Copper Canyon Press ($17)
by Tony Barnstone
In "Kafka and His Precursors," Jorge Luis Borges tries to get at the sources of Kafka's peculiar vision and traces widespread affinities with earlier texts, such as the fantasies of Lord Dunsany, the essays of T'ang Dynasty poet Han Yu, the parables of Kierkegaard, and the poetry of Robert Browning. In the end, however, Borges is forced to admit that the strongest connecting thread within this diversity of precursors is Kafka's idiosyncratic vision. Thus, in a very real fashion, "each writer creates his precursors" instead of the other way around. I admit that in launching into this essay on the poetry of Arthur Sze, Borges's sweet paradox was the precursor to my own meditations, but wonder if Borges might have been cribbing his ideas on influence from T. S. Eliot's essay "Tradition and the Individual Talent," as Eliot probably was cribbing from Emerson's "Self Reliance." Where does the hall of mirrors end?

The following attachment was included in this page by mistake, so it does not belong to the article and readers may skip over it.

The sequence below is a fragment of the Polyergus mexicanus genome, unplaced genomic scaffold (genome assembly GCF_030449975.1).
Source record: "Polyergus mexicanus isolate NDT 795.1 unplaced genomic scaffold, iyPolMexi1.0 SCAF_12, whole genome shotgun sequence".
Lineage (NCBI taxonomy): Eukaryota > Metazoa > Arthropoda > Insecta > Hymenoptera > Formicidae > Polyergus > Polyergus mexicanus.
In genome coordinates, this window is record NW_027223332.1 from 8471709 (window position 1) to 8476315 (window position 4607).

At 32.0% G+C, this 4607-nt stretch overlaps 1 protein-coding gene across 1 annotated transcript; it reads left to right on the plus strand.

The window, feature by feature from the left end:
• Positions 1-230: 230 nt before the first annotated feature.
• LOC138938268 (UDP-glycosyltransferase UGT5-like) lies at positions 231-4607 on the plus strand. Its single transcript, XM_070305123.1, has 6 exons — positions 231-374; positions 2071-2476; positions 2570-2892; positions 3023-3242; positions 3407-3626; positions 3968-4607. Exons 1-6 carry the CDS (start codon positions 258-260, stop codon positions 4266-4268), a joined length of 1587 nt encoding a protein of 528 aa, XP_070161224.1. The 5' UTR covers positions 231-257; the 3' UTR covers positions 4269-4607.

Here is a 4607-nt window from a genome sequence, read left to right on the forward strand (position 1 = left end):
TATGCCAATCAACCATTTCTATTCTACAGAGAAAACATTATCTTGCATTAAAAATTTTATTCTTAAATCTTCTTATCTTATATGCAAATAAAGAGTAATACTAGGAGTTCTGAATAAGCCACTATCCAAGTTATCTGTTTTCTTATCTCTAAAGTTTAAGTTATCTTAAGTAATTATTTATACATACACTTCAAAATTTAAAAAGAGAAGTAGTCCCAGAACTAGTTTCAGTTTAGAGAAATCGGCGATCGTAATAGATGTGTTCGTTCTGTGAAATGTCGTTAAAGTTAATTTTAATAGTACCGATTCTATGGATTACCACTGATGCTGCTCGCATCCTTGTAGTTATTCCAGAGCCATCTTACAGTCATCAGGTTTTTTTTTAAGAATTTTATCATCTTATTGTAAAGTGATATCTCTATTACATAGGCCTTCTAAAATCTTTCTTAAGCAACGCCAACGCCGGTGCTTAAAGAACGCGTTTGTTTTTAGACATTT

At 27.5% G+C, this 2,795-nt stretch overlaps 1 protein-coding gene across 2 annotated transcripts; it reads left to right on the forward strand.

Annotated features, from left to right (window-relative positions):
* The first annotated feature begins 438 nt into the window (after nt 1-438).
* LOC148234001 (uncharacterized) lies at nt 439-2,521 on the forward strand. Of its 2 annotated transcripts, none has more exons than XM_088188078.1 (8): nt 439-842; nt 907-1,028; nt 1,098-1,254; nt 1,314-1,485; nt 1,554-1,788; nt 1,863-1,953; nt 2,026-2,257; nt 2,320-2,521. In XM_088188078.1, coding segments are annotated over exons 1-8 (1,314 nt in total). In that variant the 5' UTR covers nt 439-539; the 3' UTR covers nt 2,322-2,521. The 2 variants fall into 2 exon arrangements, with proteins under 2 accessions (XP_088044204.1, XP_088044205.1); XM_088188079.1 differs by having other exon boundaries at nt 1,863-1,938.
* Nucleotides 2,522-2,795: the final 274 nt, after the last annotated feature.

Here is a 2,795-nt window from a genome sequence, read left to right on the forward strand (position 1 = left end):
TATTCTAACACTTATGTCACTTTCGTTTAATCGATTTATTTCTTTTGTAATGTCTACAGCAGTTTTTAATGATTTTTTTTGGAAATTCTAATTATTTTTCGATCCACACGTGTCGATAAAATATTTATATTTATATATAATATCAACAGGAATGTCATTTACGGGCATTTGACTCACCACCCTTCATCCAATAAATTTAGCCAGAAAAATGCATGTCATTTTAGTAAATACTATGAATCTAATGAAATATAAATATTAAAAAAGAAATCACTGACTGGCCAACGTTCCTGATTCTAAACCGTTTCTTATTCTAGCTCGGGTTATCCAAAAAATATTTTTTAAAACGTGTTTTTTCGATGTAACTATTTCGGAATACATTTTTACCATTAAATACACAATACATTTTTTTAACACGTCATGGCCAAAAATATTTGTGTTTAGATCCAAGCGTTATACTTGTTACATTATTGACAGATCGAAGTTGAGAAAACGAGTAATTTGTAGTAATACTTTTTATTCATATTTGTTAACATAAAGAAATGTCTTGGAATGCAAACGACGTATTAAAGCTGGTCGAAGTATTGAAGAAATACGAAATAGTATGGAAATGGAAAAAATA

After many years of relative neglect, Arthur Sze, a Chinese-American poet who lives in New Mexico, has begun to garner the sort of national prizes (Guggenheim, Lannan, Wallace, NEA) and reviews that suggest that he is moving towards the center circle of the notoriously decentered American poetry scene. His recent successes are made all the more remarkable by the nature of his work. He does not write "the publishable poem." Instead, he is an experimental poet, an intellectual poet, an avant-garde poet, in a time when such poets (with the notable exceptions of John Ashbery and Jorie Graham) rarely gain the success afforded to narrative and confessional poets. When confronted with such work, the critic's habit is to attempt to master the strangeness by contextualizing it, seeking sources and affinities. Writers understand that with such domestication of strangeness comes an ability to discount its magic, and this is probably the source of that "anxiety of influence" that causes them to regularly and resolutely deny their influences. Still, in the case of Sze, such context is of interest mainly because it shows how he has mastered the masters, recreating his influences in his own image.